The Cancer Epidemiology Program is comprised of 23 investigators, each of whom has successfully competed for peer-reviewed support to conduct epidemiological research related to the etiology and/or progression of cancer and statistical design issues. The Program is supported by peer-reviewed grants totaling $12.6 million of annual direct costs, of which $6.8 million is from the NCI. Program members have published 620 peer-reviewed manuscripts since 2005. These papers have focused on all major malignancies and a wide variety of different exposures, genetic loci, and gene-environment interactions. Forty-three % of these papers represented intra-programmatic and 24% represented inter-programmatic collaborations.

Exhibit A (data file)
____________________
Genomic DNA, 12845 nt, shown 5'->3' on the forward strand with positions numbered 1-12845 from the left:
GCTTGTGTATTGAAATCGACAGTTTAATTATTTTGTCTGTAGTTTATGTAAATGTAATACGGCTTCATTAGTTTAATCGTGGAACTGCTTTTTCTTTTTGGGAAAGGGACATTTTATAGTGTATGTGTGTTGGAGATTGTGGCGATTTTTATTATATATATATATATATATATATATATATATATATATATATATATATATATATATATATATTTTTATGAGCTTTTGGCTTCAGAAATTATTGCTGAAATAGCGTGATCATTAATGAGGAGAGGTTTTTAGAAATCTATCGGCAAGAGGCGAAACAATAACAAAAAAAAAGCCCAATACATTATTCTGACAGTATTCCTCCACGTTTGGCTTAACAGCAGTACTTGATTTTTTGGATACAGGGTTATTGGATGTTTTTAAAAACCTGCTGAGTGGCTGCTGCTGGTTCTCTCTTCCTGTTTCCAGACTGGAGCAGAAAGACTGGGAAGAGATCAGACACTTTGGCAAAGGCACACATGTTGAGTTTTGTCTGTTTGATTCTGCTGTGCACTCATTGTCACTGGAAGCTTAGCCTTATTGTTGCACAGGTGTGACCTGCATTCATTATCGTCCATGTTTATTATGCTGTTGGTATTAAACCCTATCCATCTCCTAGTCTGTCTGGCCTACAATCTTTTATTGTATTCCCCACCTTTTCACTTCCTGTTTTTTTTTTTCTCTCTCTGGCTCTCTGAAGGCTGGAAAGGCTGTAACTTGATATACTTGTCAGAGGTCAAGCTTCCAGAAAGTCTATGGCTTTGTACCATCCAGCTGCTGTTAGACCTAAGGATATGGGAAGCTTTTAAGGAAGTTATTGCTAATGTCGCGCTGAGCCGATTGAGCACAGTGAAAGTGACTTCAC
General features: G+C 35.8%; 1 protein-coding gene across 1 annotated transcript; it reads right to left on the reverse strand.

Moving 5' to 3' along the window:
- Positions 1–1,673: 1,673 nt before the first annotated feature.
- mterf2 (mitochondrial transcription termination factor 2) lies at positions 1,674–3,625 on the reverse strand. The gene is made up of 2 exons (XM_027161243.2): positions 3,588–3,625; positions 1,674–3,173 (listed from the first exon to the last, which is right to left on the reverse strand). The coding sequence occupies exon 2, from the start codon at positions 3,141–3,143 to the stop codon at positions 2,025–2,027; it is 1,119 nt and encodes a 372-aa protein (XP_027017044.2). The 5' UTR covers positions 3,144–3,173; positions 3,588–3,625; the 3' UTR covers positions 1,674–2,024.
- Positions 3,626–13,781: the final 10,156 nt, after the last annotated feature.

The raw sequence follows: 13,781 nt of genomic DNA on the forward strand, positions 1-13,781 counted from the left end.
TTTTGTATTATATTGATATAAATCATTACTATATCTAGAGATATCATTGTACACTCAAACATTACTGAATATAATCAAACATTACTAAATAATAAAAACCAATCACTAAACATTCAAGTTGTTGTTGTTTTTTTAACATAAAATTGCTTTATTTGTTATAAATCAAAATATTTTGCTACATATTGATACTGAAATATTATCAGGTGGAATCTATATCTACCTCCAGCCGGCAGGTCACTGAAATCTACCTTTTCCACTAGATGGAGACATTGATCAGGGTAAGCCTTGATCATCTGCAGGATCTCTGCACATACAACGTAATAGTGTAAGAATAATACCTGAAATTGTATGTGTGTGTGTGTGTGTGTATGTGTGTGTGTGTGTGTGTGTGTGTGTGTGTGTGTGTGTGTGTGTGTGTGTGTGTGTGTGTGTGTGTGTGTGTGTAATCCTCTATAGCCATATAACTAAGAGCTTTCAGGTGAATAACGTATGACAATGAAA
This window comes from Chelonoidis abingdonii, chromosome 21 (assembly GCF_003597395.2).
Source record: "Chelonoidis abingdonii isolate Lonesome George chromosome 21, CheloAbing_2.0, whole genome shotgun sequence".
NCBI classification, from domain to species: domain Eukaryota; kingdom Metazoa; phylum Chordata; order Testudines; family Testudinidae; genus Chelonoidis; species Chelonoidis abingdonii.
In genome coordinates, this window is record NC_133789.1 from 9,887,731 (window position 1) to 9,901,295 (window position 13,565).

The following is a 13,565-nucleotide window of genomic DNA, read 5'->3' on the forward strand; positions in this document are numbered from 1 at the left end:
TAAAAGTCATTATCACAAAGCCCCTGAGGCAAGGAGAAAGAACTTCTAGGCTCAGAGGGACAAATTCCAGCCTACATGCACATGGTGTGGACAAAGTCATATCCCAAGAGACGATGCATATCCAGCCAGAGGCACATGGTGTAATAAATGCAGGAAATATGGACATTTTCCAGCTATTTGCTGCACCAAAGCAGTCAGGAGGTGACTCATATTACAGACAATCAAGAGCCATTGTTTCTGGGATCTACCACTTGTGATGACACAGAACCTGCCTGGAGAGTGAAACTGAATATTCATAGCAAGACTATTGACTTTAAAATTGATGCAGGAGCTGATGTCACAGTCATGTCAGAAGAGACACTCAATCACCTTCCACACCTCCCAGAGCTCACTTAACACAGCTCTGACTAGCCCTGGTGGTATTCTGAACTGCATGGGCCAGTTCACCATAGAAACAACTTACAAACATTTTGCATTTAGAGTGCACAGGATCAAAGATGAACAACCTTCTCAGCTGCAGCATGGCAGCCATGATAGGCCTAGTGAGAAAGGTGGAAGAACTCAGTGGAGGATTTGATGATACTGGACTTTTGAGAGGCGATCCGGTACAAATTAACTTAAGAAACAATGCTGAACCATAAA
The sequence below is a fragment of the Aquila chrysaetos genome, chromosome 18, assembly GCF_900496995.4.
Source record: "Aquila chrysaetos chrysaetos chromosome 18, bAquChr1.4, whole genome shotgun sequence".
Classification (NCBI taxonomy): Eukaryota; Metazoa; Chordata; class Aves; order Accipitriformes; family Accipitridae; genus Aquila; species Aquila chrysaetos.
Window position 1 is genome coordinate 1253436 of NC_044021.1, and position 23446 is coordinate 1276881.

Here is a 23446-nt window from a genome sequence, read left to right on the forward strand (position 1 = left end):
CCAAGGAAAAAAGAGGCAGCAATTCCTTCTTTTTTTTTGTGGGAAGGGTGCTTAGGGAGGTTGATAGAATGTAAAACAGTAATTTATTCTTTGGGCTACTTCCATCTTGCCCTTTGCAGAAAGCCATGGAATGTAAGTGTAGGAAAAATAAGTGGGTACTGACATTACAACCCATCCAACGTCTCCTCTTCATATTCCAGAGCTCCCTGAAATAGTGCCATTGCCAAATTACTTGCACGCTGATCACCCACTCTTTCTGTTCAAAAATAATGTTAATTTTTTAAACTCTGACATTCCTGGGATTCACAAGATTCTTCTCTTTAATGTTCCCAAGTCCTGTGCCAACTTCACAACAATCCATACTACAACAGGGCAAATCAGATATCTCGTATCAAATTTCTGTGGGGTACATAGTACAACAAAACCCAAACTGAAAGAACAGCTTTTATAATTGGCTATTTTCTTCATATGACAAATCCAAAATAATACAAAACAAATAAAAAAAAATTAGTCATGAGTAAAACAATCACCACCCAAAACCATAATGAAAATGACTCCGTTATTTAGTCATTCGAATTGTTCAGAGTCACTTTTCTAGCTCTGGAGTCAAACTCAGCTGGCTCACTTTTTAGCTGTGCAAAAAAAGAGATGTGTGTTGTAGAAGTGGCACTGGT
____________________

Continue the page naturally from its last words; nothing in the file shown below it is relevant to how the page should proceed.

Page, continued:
The central theme of our Program is to better understand the causes and prevention of cancer by conducting epidemiological studies (now incorporating genetic and molecular epidemiology approaches) of cancer that are strongly grounded in the relevant biology. This strong link between epidemiology and biology combined with the development and application of state-of-the-art biostatistical approaches has been the hallmark of our Program. Historically, we have focused on understanding the role of hormones and other environmental and lifestyle factors in the etiology of cancer and we have continued this strong tradition during the past five years by including environmental/lifestyle factors in candidate gene pathway studies and by developing biostatistical techniques to analyze these complex pathways. To complement our research on candidate gene pathways, we have also substantially enhanced our genomics-based research, helping to lead several international genome-wide association study (GWAS) collaborations along with the development of analytical techniques to better mine the richness of GWAS data, including methods to integrate GWAS and candidate gene pathway data. Finally, in order to more fully realize the translational potential of GWAS, we have developed a strong Program aimed at post-GWAS fine-mapping and functional studies that are integrated with our ongoing epidemiological studies. Our general aim is to develop comprehensive, well-integrated approaches to cancer etiology that reflect current understanding of cancer biology, leverage the outstanding population resources we have developed, and take advantage of current genomics-based technologies.